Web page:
Irish women forced to travel for abortions to take cases to UN

Ireland’s ban on abortions for fatal foetal abnormalities amounts to ’cruel, inhuman and degrading treatment’

Three women who were forced to travel to Britain to terminate their pregnancies following diagnoses that their babies would not survive outside the womb will take their cases to the United Nations next week.

The women, members of the Terminations for Medical Reasons group, will hold a press conference in Dublin on Wednesday, with the New York-based Centre for Reproductive Rights (CRR), outlining their cases. They will allege that the fact they were forced to leave Ireland to terminate their pregnancies amounted to cruel, inhuman or degrading treatment.

Siobhain Murphy, Ruth Bowie and Amanda Mellet will call on the UN to put pressure on Ireland to legalise abortion in cases of fatal foetal abnormaility.

They are being supported in bringing the cases by Doctors for Choice here in Ireland and by the CRR. The Centre has been operating for two decades. According to its website it uses the law “to advance reproductive freedom as a fundamental human right that all governments are legally obligated to protect, respect, and fulfil.”


Two of the three women first told their stories publicly in The Irish Times last year. They told how they had had much-wanted pregnancies but how, having been given the news that their unborn babies would not survive after being born, made the decision to terminate their pregnancies.

They could not have the terminations carried out in Ireland as abortion was, and remains, illegal in all circumstances except where there is a real and substantial threat to the life of the mother.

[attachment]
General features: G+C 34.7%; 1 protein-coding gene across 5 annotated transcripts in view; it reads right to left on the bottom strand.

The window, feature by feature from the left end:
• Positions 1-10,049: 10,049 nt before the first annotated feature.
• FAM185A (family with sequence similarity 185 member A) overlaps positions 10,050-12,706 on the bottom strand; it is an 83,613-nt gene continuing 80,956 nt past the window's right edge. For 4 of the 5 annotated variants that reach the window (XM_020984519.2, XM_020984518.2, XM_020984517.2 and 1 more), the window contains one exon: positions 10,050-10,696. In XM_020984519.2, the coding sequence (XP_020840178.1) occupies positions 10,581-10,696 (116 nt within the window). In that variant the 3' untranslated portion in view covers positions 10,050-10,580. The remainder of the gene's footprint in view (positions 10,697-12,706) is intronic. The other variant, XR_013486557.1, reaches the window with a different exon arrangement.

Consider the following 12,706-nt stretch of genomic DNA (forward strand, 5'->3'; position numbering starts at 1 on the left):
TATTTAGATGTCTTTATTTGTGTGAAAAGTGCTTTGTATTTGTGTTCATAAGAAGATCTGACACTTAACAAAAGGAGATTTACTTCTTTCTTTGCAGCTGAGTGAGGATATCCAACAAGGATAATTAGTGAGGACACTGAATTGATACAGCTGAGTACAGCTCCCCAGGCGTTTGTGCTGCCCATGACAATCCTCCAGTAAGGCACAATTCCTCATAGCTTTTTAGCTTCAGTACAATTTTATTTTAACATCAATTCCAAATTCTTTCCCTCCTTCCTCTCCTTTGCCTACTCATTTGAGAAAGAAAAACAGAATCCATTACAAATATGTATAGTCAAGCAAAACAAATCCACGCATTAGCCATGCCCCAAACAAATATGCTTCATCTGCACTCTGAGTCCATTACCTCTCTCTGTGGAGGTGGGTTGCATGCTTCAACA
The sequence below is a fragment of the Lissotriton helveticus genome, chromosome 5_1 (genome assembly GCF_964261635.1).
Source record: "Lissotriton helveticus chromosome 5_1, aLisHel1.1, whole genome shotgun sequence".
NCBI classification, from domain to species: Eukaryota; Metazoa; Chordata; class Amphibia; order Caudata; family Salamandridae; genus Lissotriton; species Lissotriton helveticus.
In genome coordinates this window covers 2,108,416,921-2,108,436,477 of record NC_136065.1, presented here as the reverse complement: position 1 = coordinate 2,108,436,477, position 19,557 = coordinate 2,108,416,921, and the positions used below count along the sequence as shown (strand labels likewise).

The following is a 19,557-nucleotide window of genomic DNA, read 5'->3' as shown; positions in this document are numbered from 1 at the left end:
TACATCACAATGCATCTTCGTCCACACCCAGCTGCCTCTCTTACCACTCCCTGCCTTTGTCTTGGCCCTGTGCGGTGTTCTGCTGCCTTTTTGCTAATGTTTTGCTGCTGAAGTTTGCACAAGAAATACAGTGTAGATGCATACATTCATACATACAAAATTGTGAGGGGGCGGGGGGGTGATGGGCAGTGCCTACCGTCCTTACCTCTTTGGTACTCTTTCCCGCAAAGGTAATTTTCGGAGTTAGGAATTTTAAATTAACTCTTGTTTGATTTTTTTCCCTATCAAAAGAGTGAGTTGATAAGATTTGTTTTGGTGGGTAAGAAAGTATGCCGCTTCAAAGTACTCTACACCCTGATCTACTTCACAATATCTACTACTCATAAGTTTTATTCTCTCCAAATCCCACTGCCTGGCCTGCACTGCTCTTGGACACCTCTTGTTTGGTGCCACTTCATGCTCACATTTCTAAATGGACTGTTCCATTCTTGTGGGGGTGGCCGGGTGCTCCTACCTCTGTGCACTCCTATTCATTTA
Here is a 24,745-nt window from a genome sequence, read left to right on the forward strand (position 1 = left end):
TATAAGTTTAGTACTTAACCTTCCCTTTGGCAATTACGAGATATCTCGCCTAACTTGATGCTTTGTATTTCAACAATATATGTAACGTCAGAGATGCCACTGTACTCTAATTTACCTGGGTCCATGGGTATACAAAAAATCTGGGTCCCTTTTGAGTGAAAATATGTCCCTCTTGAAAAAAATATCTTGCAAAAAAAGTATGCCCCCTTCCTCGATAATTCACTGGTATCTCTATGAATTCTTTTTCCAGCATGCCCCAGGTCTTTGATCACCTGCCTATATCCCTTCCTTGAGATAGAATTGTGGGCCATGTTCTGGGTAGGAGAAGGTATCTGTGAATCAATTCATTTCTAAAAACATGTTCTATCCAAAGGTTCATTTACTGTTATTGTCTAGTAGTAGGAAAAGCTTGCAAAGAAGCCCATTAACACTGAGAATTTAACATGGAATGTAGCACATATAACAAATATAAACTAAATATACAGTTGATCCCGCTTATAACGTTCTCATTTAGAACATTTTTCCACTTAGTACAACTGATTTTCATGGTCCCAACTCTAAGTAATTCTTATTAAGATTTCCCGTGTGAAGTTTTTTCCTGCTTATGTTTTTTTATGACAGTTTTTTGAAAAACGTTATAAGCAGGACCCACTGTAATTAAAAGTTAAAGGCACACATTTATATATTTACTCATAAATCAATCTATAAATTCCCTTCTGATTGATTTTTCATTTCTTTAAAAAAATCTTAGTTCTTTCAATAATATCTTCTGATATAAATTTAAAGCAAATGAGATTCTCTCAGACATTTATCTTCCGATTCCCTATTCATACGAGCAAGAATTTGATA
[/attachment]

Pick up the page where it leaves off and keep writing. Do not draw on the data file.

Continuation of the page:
“The system should wrap its arms around you, instead it turns its back on you,” commented Ms Bowie last year. “It’s hard to rationalise this in a country where you can turn off someone’s life support.”

The group has since met with TDs and Senators and have been campaigning to have abortion legalised for women in their circumstances.

Following the death of Savita Halappanavar at Galway University Hospital in October last year, and the increased momentum towards legislation to give effect to the 1992 'X' case they had been optimistic that terminations for fatal foetal abnormalities would be legalised. However, the Protection of Life in Pregnancy Act has not legalised abortion in such circumstances.

The women say this is the next step in their campaign to change the law to include women such as them.

In August the CRR wrote to the UN's Human Rights Committee which is reviewing Ireland's compliance with the International Covenant on Civil and Political Rights. The Centre, in its letter sent after the passage of the Protection of Life During Pregnancy Act, said it was writing to raise "several areas of concern related to violations of women's rights stemming from Ireland's restrictive abortion law".

It said that while the Protection of Life in Pregnancy Act now lifts the outright ban on abortion when there is a risk to the woman’s life, “Ireland’s abortion regime continues to lack other exceptions that have become internationally accepted as minimum grounds for abortion.

“These of the woman’s health, when the pregnancy is as a result of rape or incest, and when foetuses (sic) are afflicted with severe foetal impairments.”

The Centre also points out that the UN Committee in 2005, in the KL v Peru case, established that “withholding abortion services in cases of fatal foetal impairments, regardless of legality, constitutes cruel, inhuman and degrading treatment”.

“Staes arte thus obligated to remove restrictions that prevent access to abortion in cases of sevre foetal impairments such as fatal anomalies.”

Kitty Holland

Kitty Holland

Kitty Holland is Social Affairs Correspondent of The Irish Times